Why Starbucks makes burnt coffee

Why Starbucks makes burnt coffee

My first Starbucks experience was awful, but I tried it again years later. I figured I made a mistake, but as I had been getting more into espresso and coffee roasting, I?ve learned I didn?t make a mistake; Starbucks coffee is crap. Why is it crap? Why is their coffee so bitter? These are the questions I?ve attempted to answer overtime simply because so many people love their drinks.

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I lived in Paris for my last two years of high school, and at the time, I was cheap. When we went out to a cafe, I would get espresso, but not because I loved espresso, rather because it was the cheapest thing on the menu. However, I started to enjoy it quite a bit. It had such a strong, rich flavor. The first time I drank espresso, it tasted as if I melted a piece of chocolate in my mouth made of coffee. My palette was only in its infancy.

I returned to the US, and I was on my way to my recently deceased grandfather?s house to help my mom and my aunt clean stuff out. On the way, we stopped at Starbucks. They got lattes, and I asked for an espresso. The baristas were shocked that anyone would want just a shot of espresso. They insisted it wasn?t enough liquid. I acquiesced and ended up with four shots of espresso in a cup. I wasn?t planning to drink it all, and I put a regular amount of sugar in it. Then I took the first sip ?.

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Image courtesy of Sweet Maria?s.

Their espresso was so bitter. I had such a terrible experience, I decided espresso was best had in Europe. I wasn?t into other espresso drinks, so I didn?t have espresso for a number of years. What I didn?t know is that half the problem centers in Starbucks? inability to roast coffee well. In the early 2000?s, 3rd wave coffee wasn?t yet a thing, and the main coffee explosion was the Starbucks variety (2nd wave coffee).

This is properly roasted coffee.

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Years later, my wife worked at Starbucks for a few months, so I tried a few drinks here or there. I liked a cappuccino, but it required quite a bit of sugar to taste decent. I thought, maybe this is an acquired taste. I got a superautomatic of my own, and as my coffee experience got better, I was having trouble going to Starbucks. This was back in 2013 when third wave coffee was still in its infancy, so there wasn?t much choice when it came to good coffee while traveling. DC had just one place, Northside Social. Pittsburgh had about three good shops in the city like La Prima.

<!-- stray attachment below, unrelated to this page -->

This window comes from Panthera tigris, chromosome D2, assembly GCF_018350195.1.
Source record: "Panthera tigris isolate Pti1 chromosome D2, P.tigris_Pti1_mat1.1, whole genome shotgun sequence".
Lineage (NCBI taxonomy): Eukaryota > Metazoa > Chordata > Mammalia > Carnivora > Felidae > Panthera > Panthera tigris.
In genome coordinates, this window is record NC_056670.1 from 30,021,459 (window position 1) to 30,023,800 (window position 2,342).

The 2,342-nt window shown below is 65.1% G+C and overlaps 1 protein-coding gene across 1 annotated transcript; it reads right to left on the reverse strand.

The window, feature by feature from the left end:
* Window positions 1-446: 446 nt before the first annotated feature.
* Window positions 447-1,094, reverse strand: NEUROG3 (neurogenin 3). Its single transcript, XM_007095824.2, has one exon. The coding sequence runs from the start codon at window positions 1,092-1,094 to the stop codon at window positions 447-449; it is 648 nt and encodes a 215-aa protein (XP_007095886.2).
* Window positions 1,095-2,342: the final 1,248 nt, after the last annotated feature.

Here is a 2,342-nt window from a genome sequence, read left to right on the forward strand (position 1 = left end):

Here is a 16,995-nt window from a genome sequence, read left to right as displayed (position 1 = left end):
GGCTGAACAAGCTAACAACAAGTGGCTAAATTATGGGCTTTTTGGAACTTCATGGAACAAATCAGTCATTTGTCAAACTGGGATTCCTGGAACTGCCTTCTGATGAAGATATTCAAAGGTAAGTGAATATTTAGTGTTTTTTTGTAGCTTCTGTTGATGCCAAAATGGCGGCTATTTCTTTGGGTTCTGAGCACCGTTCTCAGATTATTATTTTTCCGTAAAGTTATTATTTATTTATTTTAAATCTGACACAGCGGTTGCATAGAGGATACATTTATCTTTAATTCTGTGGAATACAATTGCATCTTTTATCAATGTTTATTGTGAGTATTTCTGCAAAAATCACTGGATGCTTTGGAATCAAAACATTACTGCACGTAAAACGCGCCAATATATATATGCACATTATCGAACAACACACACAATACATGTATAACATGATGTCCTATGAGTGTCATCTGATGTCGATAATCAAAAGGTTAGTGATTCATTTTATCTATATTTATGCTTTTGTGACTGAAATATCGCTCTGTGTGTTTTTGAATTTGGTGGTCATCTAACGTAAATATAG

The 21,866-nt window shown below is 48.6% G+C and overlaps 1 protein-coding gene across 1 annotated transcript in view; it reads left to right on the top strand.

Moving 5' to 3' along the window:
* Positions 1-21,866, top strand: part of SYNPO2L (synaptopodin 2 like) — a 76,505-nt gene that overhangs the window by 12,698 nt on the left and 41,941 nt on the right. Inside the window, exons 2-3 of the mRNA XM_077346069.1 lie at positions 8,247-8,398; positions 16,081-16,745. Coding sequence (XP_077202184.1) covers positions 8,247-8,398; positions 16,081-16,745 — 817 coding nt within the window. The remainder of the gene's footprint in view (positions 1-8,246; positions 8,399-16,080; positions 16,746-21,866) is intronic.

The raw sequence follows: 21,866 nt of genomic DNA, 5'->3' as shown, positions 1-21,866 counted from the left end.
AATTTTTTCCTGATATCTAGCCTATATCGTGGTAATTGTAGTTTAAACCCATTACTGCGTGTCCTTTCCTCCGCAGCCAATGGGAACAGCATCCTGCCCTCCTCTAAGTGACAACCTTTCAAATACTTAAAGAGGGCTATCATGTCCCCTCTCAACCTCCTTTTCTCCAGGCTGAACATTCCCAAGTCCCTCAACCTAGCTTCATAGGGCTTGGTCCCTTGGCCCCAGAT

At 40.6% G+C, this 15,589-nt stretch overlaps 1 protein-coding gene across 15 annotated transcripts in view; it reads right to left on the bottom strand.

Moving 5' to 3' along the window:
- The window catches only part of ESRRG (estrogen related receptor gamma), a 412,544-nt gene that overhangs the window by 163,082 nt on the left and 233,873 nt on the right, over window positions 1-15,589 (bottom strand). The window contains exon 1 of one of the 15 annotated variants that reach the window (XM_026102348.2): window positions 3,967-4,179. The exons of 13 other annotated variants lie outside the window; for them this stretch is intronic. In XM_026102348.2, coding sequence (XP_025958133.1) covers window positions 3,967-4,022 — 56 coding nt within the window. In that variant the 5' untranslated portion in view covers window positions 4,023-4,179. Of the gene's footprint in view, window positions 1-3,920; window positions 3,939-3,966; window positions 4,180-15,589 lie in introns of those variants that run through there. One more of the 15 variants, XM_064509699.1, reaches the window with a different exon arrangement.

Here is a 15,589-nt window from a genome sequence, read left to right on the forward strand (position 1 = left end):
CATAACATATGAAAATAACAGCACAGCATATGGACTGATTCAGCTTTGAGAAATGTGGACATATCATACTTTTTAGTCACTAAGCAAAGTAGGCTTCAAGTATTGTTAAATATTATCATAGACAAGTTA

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So I looked up the CEO?s email and emailed him, but it bounced back. I?m not sure why I didn?t make a Twitter account at the time. I dug around to find some important person who then sent my email to Craig Burrows who was the executive in charge of roasting at the time. We had a polite exchange where I told him the coffee I?ve had sucks. He asked where I had an issue, and I said a few different Starbucks locations around the US.

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Out of this discussion, I learned one thing: Starbucks coffee tastes burnt, but no matter where you go, that burnt flavor is consistent. They had consistency, and they wanted to have a known flavor even if it was gross with milk or sugar. One potential issue with doing medium roasts at that scale, is having a consistent flavor from shop to shop, but you can go to any Starbucks anywhere and drink the same crap coffee.

Again, why? They buy so much coffee that it must be super cheap relative to the price they sell it at. They should be able to get good quality beans, but once you hit that second crack in the roast, it?s hard to tell beans apart.

The light bulb went off: I knew the answer. They don?t want you to buy a shot of espresso. Espresso is not as profitable as espresso drinks. The only way to push espresso drinks with fancy syrups and names is to make sure as a stand alone, the coffee tastes like someone scrapped the burnt bits of toast into your mouth.

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Milk is super cheap relative to coffee, so the profit margin is high. This is especially true for milk substitutes where because of the offset from not using the other milk, the added charge is pure profit. They could easily make good espresso if they tried, but they won?t. Their machines are geared to make espresso, but I?ve never seen a straight shot of theirs look good. I suspect they don?t care either.

I don?t have a grip with Starbucks. I rarely drink espresso out anymore because I?d rather not ruin my palette with bad espresso. I wanted to share my experience and thoughts on the matter because I think it is important to know the reason behind things. Who knows, maybe they will change. They have started offering a blonde roast, but I haven?t tried a straight shot of it. The blond is okay in an espresso drink, but I?m interested in the espresso.

If you like, follow me on Twitter and YouTube where I post videos espresso shots on different machines and espresso related stuff. You can also find me on LinkedIn.

Further readings of mine:

My coffee setup

Artisan coffee is overprice

The Tale of the Stolen Espresso Machine

Affordable Coffee Grinders: a Comparison

Espresso : Grouphead Temperature Analysis

Espresso filter analysis

Portable Espresso: A Guide

Kruve Sifter: An Analysis


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